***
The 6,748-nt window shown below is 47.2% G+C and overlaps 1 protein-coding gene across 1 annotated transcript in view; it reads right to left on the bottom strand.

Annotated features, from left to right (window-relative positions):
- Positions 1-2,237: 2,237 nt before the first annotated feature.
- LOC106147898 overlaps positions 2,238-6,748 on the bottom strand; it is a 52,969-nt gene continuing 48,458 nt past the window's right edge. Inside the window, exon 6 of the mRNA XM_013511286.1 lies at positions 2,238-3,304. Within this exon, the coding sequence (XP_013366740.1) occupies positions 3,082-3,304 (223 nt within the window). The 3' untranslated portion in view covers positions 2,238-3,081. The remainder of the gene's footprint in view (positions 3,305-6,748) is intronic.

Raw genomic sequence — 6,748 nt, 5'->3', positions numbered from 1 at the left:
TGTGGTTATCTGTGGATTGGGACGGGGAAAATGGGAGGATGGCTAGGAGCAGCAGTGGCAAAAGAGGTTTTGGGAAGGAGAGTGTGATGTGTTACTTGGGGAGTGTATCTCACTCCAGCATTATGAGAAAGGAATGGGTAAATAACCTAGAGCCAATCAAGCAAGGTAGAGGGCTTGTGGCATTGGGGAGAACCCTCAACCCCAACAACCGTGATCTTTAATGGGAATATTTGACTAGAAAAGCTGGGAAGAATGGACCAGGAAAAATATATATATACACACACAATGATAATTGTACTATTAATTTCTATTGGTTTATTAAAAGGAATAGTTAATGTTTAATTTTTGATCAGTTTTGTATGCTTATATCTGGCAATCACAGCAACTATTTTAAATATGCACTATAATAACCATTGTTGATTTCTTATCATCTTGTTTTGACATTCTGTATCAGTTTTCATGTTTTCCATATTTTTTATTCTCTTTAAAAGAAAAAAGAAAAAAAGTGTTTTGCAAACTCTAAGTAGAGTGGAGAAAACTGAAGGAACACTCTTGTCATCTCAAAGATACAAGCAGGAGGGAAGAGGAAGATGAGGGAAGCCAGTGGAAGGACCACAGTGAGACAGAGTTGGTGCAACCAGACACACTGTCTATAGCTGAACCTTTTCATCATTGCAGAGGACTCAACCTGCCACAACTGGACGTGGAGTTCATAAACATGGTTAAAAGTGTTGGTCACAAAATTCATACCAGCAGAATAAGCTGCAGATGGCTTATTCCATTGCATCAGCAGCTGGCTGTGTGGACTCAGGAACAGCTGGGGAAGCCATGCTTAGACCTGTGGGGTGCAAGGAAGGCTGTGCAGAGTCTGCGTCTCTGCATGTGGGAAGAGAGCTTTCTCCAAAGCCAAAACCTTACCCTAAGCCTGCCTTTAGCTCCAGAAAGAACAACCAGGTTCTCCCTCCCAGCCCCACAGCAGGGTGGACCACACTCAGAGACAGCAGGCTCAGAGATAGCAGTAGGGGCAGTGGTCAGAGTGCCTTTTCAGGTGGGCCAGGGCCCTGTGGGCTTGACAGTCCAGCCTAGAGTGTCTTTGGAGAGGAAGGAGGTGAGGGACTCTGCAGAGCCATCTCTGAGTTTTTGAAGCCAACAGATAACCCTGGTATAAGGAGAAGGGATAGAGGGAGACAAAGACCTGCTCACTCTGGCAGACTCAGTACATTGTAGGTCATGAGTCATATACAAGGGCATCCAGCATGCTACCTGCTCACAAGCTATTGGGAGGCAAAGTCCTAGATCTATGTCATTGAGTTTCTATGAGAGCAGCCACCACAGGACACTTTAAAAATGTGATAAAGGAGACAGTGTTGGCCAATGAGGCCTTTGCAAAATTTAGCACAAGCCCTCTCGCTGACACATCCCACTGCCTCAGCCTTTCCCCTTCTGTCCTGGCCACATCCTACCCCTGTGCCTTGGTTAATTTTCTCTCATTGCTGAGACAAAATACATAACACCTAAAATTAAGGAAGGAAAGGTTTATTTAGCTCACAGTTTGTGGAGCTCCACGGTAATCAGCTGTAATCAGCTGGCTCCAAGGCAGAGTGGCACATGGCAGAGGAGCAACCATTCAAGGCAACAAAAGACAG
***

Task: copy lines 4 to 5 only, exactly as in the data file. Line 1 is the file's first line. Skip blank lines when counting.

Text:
- LOC106147898 overlaps positions 2,238-6,748 on the bottom strand; it is a 52,969-nt gene continuing 48,458 nt past the window's right edge. Inside the window, exon 6 of the mRNA XM_013511286.1 lies at positions 2,238-3,304. Within this exon, the coding sequence (XP_013366740.1) occupies positions 3,082-3,304 (223 nt within the window). The 3' untranslated portion in view covers positions 2,238-3,081. The remainder of the gene's footprint in view (positions 3,305-6,748) is intronic.

Raw genomic sequence — 6,748 nt, 5'->3', positions numbered from 1 at the left: